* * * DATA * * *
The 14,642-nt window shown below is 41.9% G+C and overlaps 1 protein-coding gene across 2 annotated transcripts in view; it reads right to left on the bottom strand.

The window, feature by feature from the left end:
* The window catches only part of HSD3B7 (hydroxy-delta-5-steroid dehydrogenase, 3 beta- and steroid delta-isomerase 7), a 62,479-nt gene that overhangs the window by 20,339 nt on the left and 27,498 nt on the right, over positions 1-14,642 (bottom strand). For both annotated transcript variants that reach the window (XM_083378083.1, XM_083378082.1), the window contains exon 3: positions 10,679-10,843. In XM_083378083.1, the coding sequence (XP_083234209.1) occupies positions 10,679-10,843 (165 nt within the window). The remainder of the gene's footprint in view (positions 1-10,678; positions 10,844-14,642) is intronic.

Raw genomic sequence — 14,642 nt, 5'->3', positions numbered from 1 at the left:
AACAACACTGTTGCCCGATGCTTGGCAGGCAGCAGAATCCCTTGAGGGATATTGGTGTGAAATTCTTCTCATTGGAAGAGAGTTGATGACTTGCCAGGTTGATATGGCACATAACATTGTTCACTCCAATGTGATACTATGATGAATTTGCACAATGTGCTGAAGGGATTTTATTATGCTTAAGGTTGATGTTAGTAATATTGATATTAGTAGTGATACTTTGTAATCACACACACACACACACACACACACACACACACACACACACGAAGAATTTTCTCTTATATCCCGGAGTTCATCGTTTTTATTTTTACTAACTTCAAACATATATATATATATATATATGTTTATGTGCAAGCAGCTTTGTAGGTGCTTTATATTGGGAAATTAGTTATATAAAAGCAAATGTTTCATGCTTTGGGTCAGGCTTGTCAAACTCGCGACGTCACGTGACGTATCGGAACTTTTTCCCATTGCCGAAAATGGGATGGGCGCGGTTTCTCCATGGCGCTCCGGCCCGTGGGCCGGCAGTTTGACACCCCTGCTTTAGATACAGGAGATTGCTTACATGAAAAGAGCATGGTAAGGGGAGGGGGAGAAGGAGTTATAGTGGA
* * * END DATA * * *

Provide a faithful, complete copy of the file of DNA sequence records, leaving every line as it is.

The 14,642-nt window shown below is 41.9% G+C and overlaps 1 protein-coding gene across 2 annotated transcripts in view; it reads right to left on the bottom strand.

The window, feature by feature from the left end:
* The window catches only part of HSD3B7 (hydroxy-delta-5-steroid dehydrogenase, 3 beta- and steroid delta-isomerase 7), a 62,479-nt gene that overhangs the window by 20,339 nt on the left and 27,498 nt on the right, over positions 1-14,642 (bottom strand). For both annotated transcript variants that reach the window (XM_083378083.1, XM_083378082.1), the window contains exon 3: positions 10,679-10,843. In XM_083378083.1, the coding sequence (XP_083234209.1) occupies positions 10,679-10,843 (165 nt within the window). The remainder of the gene's footprint in view (positions 1-10,678; positions 10,844-14,642) is intronic.

Raw genomic sequence — 14,642 nt, 5'->3', positions numbered from 1 at the left:
AACAACACTGTTGCCCGATGCTTGGCAGGCAGCAGAATCCCTTGAGGGATATTGGTGTGAAATTCTTCTCATTGGAAGAGAGTTGATGACTTGCCAGGTTGATATGGCACATAACATTGTTCACTCCAATGTGATACTATGATGAATTTGCACAATGTGCTGAAGGGATTTTATTATGCTTAAGGTTGATGTTAGTAATATTGATATTAGTAGTGATACTTTGTAATCACACACACACACACACACACACACACACACACACACACACGAAGAATTTTCTCTTATATCCCGGAGTTCATCGTTTTTATTTTTACTAACTTCAAACATATATATATATATATATATGTTTATGTGCAAGCAGCTTTGTAGGTGCTTTATATTGGGAAATTAGTTATATAAAAGCAAATGTTTCATGCTTTGGGTCAGGCTTGTCAAACTCGCGACGTCACGTGACGTATCGGAACTTTTTCCCATTGCCGAAAATGGGATGGGCGCGGTTTCTCCATGGCGCTCCGGCCCGTGGGCCGGCAGTTTGACACCCCTGCTTTAGATACAGGAGATTGCTTACATGAAAAGAGCATGGTAAGGGGAGGGGGAGAAGGAGTTATAGTGGA